With epidurals and other forms of medicine readily available on labor and delivery floors around the country, it’s become the norm for birthing people in the United States to choose medicalized pain management once they’re in labor. With 71% of all birthing people opting for epidurals according to a Stanford study published in 2018, these days it’s a common practice to receive a numbing medication that anesthetizes one from the sensations of labor and birth. But just because this has become the norm in our country doesn’t mean it’s the best way to go. If you’re pregnant you can decide to labor and birth the way it’s been done around the world for millennia, which means trusting your body on a fundamental level, releasing fear and letting nature take its course.
In our modern culture we have become addicted to comfort. We’ve decided that anything that is uncomfortable, sad, scary or painful should be avoided at all costs, no matter the context. We try to hide from death and turn our backs on sadness and anger instead of accepting them as normal states of being. So it’s a natural extension of our cultural evolution that we have adopted a medicalized birth paradigm that numbs us from the sensations of birth. Giving birth to a child can be an intense experience, there’s no question about it, but by anesthetizing ourselves from the raw, beautiful, magnificent power of our bodies as it works to bring new life into the world, we also rob ourselves of one of the most human and life-affirming experiences one can ever have.
Opening yourself up to the possibility of unmedicated birth starts with addressing two things: trust and fear. Trusting that your body is designed for birth and possesses all the intelligence it needs to perform this task is a fundamental component of a successful unmedicated birth. You can arrive upon this trust most easily by way of education. The more you learn about the miraculous and amazing things your body is doing each day to grow your perfect baby, and all the things it naturally knows how to do to give birth to it, the more you will trust the fact that medical intervention is not only unnecessary, but oftentimes detrimental to the process. Trusting the fact that your body is designed to give birth can be a profound epiphany. Not only does it unleash the power, grace and beauty to bring a baby into the world without any medicinal barrier between you and the sensation of birth, it has the longer lasting effect of putting you in touch with your true power and ability to achieve something that required strength, courage, stamina and determination. This experience can positively influence your subsequent parenting of that baby as well as other future endeavors in life.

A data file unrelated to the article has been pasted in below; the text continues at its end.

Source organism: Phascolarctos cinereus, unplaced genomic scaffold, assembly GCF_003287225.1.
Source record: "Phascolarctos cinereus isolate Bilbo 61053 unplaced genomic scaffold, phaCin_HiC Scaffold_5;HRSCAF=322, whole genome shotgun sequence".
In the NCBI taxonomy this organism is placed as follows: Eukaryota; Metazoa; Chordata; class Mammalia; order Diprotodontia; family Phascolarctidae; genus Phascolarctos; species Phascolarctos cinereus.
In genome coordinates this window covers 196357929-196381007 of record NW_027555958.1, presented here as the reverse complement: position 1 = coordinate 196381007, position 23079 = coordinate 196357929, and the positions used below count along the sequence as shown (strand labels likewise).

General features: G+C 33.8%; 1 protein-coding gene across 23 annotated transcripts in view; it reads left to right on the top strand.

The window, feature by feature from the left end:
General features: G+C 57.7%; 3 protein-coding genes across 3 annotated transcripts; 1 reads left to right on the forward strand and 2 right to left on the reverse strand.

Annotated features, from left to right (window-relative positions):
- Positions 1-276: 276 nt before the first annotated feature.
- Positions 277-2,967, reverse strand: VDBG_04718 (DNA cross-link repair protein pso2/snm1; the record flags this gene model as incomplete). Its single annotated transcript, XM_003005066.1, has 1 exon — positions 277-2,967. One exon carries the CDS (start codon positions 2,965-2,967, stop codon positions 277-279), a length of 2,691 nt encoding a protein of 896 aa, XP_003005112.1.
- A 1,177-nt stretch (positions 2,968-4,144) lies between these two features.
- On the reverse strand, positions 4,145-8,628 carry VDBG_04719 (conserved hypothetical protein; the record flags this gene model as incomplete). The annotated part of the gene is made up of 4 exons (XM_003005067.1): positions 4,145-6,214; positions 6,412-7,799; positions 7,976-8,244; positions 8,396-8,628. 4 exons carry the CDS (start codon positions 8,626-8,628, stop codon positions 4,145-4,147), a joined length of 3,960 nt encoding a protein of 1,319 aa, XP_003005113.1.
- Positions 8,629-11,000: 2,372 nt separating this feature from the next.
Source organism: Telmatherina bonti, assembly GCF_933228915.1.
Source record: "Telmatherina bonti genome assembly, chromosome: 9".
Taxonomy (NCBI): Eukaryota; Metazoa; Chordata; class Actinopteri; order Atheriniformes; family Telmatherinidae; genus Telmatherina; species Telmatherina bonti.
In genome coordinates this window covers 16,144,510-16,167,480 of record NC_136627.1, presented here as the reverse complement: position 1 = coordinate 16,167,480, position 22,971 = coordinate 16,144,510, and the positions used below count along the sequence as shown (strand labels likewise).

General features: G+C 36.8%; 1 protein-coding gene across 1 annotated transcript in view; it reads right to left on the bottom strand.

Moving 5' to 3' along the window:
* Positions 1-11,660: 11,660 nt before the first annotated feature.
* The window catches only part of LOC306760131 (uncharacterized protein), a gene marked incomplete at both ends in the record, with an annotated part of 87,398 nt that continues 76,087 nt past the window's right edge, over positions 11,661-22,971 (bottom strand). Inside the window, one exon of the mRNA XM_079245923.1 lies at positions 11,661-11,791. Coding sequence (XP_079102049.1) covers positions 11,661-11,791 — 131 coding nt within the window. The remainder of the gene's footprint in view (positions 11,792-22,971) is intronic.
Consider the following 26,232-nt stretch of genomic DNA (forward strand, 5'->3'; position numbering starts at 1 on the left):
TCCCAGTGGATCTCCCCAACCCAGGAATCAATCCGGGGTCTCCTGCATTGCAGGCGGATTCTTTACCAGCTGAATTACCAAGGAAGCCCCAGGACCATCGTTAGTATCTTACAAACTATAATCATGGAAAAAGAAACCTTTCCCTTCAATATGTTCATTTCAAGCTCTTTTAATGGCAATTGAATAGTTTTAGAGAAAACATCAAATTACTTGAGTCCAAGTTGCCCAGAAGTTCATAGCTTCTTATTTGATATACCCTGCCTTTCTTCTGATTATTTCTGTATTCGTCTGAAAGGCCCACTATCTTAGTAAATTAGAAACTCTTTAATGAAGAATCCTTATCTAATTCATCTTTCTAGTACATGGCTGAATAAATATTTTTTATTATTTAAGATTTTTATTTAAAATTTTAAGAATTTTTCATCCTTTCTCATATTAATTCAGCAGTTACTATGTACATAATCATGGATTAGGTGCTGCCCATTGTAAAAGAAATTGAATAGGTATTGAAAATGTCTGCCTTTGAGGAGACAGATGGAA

If a birthing person is willing to reckon with their fears surrounding childbirth, it will unlock them from fear’s limitations. When we operate from a place of fear we are in a reactive mode where we aren’t looking at facts rationally. When we’re afraid we hand over our sovereignty and tune out our intuition. It’s OK to have fears, we all have them. But you need to bring them out into the light and examine what they are, where they’ve come from, and allow yourself to get past them so they don’t impede you on your path. You’re more than your fears. If for example you’re afraid of the pain of childbirth, make it your mission to research all of the non-medical comfort measures available. And hire a doula! A good doula will provide the support you need for an unmedicated birth.
I would like to stress that I have nothing against anyone who decides they’d rather have an epidural, as long as they’ve weighed the pros and cons of each path and at least entertained the idea of unmedicated birth before dismissing it out of hand. And anyone considering an epidural should have an understanding of their benefits and risks beforehand. For more about this, please read, What Are the Pros and Cons of Getting an Epidural?
Experiencing the wonders of the birthing body and tapping into its ancient wisdom can be such a sacred and wondrous thing, it shouldn’t be blindly forfeited for the tempting promise of a pain-free birth. Just because everyone’s getting an epidural doesn’t mean it’s the best idea; thought should be given to what else that medicine will be numbing you to and whether it’s worth missing out on the peaks in order to avoid the valleys.